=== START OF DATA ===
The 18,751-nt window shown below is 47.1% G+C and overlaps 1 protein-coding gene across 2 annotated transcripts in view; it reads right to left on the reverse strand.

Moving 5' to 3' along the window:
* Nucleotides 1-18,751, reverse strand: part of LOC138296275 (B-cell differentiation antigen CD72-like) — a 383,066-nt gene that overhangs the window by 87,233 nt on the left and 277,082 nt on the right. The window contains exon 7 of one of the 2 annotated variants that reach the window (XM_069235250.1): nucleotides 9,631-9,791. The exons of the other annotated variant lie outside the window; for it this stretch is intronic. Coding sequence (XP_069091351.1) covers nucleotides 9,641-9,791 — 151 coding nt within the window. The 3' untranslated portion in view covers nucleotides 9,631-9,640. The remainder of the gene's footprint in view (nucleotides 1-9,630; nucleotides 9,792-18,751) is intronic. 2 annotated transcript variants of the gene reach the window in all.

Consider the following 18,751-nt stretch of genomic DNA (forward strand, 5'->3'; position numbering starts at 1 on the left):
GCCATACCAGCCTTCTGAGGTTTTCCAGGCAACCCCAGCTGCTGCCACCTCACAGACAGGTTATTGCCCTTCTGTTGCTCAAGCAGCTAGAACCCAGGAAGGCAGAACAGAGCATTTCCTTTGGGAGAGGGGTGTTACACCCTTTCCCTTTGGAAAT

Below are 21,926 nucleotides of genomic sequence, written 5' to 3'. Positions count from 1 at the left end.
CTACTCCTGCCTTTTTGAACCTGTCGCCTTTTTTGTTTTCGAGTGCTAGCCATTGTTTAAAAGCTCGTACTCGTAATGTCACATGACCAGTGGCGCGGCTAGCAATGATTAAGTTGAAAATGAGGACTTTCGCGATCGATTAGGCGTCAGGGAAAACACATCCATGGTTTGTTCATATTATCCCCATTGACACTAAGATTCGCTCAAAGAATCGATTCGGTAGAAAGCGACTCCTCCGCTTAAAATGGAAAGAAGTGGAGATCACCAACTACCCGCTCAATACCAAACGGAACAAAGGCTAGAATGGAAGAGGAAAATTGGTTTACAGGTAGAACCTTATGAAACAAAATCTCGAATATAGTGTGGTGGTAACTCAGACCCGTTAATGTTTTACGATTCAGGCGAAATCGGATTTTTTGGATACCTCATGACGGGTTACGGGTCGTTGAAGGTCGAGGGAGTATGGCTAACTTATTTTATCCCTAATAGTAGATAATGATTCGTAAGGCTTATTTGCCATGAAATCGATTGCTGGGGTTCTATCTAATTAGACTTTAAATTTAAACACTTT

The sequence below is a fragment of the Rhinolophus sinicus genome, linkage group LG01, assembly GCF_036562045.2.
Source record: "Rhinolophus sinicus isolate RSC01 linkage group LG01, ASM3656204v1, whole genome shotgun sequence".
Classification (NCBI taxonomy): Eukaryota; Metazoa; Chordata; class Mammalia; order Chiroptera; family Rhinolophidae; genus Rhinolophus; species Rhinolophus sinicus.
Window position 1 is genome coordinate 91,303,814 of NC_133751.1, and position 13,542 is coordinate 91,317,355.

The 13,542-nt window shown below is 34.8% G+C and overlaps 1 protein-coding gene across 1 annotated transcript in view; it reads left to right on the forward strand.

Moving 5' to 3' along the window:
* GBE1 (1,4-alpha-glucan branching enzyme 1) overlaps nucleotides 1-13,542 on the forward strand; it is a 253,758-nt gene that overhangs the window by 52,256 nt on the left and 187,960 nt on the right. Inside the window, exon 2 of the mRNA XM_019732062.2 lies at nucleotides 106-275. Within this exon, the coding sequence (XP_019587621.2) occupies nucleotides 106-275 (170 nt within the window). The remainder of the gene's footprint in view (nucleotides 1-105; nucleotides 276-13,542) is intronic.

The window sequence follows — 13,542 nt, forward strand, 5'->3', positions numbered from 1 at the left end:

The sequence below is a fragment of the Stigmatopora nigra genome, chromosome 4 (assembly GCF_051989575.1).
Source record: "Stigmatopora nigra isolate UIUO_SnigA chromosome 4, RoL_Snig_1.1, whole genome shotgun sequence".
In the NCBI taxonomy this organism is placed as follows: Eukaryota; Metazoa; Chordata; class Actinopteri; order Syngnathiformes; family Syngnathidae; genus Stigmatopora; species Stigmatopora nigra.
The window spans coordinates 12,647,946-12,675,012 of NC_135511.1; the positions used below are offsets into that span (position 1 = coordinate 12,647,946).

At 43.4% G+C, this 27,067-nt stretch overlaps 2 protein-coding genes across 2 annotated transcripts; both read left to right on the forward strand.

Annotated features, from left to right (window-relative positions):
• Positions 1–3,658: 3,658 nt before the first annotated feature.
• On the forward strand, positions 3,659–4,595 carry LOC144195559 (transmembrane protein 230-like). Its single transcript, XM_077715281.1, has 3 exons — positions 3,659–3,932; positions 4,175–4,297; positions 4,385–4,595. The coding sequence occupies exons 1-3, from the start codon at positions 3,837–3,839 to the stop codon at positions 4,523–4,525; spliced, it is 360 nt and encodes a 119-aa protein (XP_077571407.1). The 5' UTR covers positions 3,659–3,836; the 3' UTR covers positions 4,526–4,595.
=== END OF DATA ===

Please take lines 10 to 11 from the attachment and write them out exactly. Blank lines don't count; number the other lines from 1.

Classification (NCBI taxonomy): Eukaryota; Metazoa; Chordata; class Mammalia; order Chiroptera; family Rhinolophidae; genus Rhinolophus; species Rhinolophus sinicus.
Window position 1 is genome coordinate 91,303,814 of NC_133751.1, and position 13,542 is coordinate 91,317,355.